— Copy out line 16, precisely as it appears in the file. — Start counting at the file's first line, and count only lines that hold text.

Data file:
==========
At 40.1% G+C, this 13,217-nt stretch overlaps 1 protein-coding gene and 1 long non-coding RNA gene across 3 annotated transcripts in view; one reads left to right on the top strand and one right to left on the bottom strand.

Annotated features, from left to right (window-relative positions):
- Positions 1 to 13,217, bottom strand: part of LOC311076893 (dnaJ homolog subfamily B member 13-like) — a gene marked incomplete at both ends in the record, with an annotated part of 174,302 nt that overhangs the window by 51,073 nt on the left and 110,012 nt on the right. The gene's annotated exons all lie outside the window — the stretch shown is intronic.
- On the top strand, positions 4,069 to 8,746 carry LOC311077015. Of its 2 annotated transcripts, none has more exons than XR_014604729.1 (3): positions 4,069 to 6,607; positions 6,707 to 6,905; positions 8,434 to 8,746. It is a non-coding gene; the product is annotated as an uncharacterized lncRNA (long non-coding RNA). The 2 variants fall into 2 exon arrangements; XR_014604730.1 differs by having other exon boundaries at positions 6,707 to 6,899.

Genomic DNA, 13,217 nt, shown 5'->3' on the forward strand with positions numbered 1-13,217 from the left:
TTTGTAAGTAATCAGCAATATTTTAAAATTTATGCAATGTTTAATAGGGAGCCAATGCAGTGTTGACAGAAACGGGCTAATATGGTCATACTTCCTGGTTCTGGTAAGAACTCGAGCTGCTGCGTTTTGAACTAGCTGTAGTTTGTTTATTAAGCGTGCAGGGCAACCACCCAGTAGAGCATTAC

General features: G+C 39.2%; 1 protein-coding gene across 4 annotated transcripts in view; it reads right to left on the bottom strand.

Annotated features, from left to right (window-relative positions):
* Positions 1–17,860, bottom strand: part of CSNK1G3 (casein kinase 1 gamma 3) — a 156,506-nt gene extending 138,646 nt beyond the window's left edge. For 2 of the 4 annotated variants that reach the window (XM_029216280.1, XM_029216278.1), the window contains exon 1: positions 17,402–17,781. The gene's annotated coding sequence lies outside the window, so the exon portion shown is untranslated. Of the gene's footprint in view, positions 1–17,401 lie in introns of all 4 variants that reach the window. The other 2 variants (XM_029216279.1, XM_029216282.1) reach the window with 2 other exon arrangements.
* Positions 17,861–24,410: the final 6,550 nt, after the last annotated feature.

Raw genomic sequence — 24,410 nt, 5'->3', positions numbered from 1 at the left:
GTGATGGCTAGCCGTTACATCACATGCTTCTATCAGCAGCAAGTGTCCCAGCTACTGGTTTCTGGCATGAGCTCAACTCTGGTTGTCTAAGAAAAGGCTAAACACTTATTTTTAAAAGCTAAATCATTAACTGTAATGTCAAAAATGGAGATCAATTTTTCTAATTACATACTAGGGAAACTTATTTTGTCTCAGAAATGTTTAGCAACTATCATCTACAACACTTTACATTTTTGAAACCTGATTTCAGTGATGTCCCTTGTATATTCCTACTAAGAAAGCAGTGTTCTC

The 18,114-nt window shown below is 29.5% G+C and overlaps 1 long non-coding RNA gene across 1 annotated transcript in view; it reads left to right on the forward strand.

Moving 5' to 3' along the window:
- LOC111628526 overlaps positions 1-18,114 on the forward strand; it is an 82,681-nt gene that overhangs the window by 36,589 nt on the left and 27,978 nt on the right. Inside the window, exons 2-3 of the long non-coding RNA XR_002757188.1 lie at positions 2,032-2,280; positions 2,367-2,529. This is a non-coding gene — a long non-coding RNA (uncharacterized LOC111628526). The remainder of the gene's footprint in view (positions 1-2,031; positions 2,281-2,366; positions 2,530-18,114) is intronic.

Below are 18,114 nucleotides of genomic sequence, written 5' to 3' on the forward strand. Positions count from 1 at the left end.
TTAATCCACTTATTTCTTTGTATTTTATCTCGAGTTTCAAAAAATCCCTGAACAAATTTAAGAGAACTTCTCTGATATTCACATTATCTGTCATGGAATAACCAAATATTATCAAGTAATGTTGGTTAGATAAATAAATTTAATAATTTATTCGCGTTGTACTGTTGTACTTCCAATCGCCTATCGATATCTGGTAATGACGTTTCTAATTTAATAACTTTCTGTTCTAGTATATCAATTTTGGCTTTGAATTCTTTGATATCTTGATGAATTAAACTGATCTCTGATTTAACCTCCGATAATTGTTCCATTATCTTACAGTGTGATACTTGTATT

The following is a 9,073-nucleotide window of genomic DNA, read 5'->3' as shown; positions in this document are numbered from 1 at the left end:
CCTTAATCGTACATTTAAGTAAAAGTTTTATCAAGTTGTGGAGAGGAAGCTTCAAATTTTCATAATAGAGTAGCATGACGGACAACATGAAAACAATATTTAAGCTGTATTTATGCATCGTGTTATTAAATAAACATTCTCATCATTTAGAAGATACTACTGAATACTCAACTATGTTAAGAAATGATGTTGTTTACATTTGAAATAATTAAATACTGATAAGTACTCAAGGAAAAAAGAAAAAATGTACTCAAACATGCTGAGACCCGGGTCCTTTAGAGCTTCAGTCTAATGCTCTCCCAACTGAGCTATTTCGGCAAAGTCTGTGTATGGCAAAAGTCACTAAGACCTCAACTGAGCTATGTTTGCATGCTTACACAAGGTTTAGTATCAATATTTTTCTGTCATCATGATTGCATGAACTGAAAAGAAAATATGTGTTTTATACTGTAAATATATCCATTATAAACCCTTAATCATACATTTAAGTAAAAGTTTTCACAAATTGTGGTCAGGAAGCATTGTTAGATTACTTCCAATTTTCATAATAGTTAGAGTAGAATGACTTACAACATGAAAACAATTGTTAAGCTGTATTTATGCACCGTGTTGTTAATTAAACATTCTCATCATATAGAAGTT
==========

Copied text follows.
Below are 18,114 nucleotides of genomic sequence, written 5' to 3' on the forward strand. Positions count from 1 at the left end.